Three years on, what does the Corporate Manslaughter Act really mean for businesses?

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Jim Irving, CEO of Guardian24

Jim Irving, CEO of Guardian24, a provider of lone worker safety solutions, examines new vulnerabilities within businesses when it comes to the legislation and considers what else can be done to protect staff.

Having come into force on 6 April 2008, the Corporate Manslaughter Act is approaching its third anniversary this year, and with recent new sentencing guidelines recommending appropriate fines to start from £500,000 in the event of a conviction, companies both large and small are reminded of the significance of this key piece of legislation.

A reinforcement of this was the recent prosecution of Cotswold Geotechnical Holdings Ltd, which resulted in the first conviction of a company under the new corporate manslaughter legislation. The Gloucestershire-based firm was fined £385,000. The prosecution suggested that the company had failed to take all reasonably practicable steps to protect the health and safety of its employees, notably ignoring well-recognised industry advice which prohibited entry to pits more than 1.2 metres deep. At the time of his death, the company had also left Alexander Wright unsupervised and alone on the site.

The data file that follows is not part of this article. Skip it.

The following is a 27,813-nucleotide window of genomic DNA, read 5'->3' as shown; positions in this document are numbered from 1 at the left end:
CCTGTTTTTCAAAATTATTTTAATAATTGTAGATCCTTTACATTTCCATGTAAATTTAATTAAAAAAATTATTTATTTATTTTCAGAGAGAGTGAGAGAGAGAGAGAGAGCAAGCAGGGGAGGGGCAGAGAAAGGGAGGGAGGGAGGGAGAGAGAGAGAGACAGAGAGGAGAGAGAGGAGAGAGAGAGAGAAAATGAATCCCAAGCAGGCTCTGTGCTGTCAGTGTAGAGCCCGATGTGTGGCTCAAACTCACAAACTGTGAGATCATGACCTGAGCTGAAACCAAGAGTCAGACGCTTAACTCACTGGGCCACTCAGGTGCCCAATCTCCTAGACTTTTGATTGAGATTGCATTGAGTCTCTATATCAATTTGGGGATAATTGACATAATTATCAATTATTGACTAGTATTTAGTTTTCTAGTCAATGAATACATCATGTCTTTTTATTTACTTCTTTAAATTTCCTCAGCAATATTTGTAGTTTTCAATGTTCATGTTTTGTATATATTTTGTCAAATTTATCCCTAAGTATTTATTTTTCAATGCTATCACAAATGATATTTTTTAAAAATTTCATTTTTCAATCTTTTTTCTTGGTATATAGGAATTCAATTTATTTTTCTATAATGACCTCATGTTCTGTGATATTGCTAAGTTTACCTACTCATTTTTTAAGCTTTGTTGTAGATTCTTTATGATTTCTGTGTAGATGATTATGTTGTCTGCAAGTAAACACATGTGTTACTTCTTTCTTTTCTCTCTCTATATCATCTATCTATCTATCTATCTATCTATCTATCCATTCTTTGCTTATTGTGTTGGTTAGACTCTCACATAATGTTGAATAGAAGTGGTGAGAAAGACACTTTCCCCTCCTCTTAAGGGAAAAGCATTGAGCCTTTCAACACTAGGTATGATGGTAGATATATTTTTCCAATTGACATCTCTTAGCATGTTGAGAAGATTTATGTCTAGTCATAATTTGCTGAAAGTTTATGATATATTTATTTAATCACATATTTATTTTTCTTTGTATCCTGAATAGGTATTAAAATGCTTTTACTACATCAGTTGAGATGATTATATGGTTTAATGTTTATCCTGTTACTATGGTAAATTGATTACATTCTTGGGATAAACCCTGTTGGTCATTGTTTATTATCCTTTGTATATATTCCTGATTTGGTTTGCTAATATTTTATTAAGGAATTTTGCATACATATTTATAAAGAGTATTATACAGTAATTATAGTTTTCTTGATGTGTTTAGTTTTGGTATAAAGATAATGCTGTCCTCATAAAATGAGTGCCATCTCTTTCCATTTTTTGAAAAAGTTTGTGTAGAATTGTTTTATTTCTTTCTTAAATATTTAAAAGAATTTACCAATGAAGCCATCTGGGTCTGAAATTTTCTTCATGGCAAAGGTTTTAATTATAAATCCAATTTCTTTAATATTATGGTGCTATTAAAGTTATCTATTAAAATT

Focused on the most serious of health and safety breaches, three years ago the Corporate Manslaughter Act introduced a new offence for prosecuting organisations when these failures have fatal consequences. Alongside this Act, from 16 January 2009 the Health and Safety (Offences) Act 2008 also came into effect. This strengthened the existing law, and created the possibility of imprisonment for any employees who might have contributed to a health and safety offence by their consent, connivance or neglect. Individual employees therefore can now be convicted and imprisoned under the Health and Safety (Offences) Act 2008, while the organisation as a whole can be prosecuted under the Corporate Manslaughter Act.

Clearly, the Corporate Manslaughter Act is an incredibly important piece of legislation, not only for businesses themselves, but also for employees responsible for health and safety within them. The Corporate Manslaughter Act concerns organisations which have failed in their duty to look after their staff, and alongside it there are many other guidelines in place that organisations should also consider.